It was one of the greatest triumphs of the Western World. In 1455, Johannes Gutenberg of Mainz, Germany, produced the first printed book in Europe using movable type - rows of reusable metal letters.
Up until the mid 15th century, all books had been handwritten - a highly-labor intensive and time-consuming process. By making it possible to produce multiple copies of books, Gutenberg's printing presses enabled new ideas in politics and religion to spread rapidly across Europe. His great achievement went beyond technological ingenuity and opened the floodgates of literature to a Renaissance world eager for knowledge.
Gutenberg's first major work was no ordinary book, but a Latin Bible - a vast project that had taken 15 years of toil, most of which was spent trying to raise the money. Furthermore, he was determined to keep his revolutionary invention a secret until his work was complete.
Striking the master set
Gutenberg's first challenge was to produce a complete master set of letters and characters some 270 in all, including capitals, lower case (small) letters, punctuation marks and various special characters and abbreviations. The letters and characters were carved in relief and in reverse on the tips of steel rods, which were later hardened by heating and then plunging into cold water.
This master set was used as a set of punches. Each character was hammered into a copper block called a "strike". This was fitted into the base of a larger mold and used as the eventual printing block. Each letter was given the appropriate spacing: "i", for example, needs less space than "w"'. A metal alloy, probably composed of lead, tin and antimony, was poured into the mold to produce a cast block of metal with the raised impression of the letter at its tip. Gutenberg could now cast individual letters and characters comparatively quickly.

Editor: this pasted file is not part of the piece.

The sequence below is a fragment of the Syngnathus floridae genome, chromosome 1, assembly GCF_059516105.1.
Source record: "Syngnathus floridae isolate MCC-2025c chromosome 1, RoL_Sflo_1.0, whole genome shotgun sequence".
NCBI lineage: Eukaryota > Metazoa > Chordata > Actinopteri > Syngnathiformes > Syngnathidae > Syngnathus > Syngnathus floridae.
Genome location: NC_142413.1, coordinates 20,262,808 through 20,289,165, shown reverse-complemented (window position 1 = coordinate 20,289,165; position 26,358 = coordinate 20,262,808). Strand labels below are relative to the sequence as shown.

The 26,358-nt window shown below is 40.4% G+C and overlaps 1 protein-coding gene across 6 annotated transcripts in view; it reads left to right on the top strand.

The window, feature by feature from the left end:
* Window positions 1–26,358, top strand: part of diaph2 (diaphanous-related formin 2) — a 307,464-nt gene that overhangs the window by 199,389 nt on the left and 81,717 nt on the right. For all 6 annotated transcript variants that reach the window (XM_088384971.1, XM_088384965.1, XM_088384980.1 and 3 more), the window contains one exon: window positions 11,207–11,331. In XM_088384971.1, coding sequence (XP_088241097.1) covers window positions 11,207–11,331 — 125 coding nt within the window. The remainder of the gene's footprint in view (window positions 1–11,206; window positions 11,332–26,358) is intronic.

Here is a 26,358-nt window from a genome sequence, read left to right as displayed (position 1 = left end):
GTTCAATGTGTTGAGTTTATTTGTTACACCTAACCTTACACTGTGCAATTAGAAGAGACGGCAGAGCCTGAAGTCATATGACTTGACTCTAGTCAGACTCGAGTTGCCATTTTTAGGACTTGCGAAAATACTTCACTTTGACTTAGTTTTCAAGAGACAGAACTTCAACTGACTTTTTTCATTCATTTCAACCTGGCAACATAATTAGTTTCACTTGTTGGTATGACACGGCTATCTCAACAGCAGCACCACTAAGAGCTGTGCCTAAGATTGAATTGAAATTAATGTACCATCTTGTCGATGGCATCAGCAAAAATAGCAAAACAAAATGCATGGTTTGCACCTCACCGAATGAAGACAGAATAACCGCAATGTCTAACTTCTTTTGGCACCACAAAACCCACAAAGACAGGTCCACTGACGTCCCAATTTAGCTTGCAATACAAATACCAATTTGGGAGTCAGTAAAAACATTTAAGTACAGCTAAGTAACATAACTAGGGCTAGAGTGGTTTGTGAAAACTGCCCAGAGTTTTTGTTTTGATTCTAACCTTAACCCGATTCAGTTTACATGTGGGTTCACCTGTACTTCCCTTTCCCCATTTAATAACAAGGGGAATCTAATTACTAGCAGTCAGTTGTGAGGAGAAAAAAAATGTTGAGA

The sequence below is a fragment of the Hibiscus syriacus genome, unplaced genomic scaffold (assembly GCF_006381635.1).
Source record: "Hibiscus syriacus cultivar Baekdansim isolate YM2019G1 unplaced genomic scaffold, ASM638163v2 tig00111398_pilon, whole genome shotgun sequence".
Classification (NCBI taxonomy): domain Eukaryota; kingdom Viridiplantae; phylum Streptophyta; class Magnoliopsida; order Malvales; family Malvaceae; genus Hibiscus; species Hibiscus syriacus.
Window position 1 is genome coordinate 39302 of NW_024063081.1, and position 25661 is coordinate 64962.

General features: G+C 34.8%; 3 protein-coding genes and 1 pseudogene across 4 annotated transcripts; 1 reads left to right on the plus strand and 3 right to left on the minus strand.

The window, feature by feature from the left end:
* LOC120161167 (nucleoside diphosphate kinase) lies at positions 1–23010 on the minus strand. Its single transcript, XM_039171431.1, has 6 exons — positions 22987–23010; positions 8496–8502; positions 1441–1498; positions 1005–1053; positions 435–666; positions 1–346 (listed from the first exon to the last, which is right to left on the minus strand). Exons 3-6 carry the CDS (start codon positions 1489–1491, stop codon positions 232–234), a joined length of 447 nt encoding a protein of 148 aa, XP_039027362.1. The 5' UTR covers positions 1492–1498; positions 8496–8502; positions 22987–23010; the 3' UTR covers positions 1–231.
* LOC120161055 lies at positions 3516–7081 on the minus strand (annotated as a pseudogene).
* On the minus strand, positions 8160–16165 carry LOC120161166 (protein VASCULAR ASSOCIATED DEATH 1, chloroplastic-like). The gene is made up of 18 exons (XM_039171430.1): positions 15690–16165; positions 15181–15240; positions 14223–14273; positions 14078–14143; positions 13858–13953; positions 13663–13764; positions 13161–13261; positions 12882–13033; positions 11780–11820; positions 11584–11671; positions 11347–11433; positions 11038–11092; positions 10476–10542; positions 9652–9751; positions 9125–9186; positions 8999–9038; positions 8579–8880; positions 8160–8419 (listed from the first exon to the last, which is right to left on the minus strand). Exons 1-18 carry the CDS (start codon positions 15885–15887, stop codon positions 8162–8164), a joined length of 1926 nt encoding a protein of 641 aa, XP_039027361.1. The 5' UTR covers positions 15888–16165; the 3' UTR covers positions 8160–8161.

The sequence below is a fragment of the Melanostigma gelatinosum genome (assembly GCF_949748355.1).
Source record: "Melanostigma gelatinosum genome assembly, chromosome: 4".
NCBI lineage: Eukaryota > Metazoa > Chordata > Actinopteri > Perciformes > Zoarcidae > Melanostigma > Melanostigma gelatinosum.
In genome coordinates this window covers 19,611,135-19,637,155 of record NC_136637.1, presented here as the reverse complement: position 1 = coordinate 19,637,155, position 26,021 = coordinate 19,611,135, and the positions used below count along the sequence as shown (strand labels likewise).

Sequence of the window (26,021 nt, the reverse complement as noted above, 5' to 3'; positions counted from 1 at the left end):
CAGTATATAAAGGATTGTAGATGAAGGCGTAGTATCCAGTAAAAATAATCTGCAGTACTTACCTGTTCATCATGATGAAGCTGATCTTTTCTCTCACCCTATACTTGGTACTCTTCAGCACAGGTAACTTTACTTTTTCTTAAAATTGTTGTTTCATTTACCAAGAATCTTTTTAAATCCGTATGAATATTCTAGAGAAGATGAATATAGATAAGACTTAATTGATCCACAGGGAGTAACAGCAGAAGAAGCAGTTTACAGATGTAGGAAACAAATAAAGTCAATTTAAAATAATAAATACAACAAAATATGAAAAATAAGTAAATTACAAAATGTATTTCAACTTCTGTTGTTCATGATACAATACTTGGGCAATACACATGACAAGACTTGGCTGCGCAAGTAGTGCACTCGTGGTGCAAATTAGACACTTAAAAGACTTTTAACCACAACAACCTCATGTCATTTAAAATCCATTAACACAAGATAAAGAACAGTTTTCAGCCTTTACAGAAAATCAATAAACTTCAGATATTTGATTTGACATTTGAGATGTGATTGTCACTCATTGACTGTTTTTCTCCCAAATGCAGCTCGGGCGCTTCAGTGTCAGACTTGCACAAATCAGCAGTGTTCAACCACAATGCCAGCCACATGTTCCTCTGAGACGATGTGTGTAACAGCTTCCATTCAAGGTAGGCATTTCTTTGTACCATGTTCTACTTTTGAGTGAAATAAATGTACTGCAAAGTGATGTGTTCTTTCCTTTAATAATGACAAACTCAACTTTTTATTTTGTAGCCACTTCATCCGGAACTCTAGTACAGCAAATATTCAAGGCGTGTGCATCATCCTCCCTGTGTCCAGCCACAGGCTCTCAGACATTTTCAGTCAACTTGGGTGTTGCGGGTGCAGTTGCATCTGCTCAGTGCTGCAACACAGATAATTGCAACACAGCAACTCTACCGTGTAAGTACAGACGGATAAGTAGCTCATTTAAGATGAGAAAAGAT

The next stage was to sort the letters into compartments in a tray. The printer then picked out the letters and assembled the words line by line, ensuring that each line was the same length. This process could take a whole day to complete. When the text was ready, it was fitted into a frame to produce a stable, portable "forme" which was then laid on the base of the press.
Printing the pages
The next job was to ink the forme, using a blend of clear linseed oil varnish - which helped the ink to stick to the metal type - and lampblack for the black color. A pair of "inkballs" - leather pads, filled with wadding, attached to wooden handles – were lightly coated in the ink, then dabbed onto the type. The primer laid the paper over the forme, then turning a handle on the press, moved it into position. He then pulled a bar on the press, which operated the screw and applied even pressure over the forme. He then released the bar, removed the forme, peeled back the paper and stacked it next to the press. Gutenberg printed around 16 copies an hour in this way, and some 20 men kept six presses working full time for more than a year to produce the Bible.
While printing was under way, Gutenberg's main creditor. Johann Fust, called in his debts. Awarded in settlement all the materials and presses, Fust reaped the rewards of a brilliant invention, but Gutenberg's technological triumph was his own.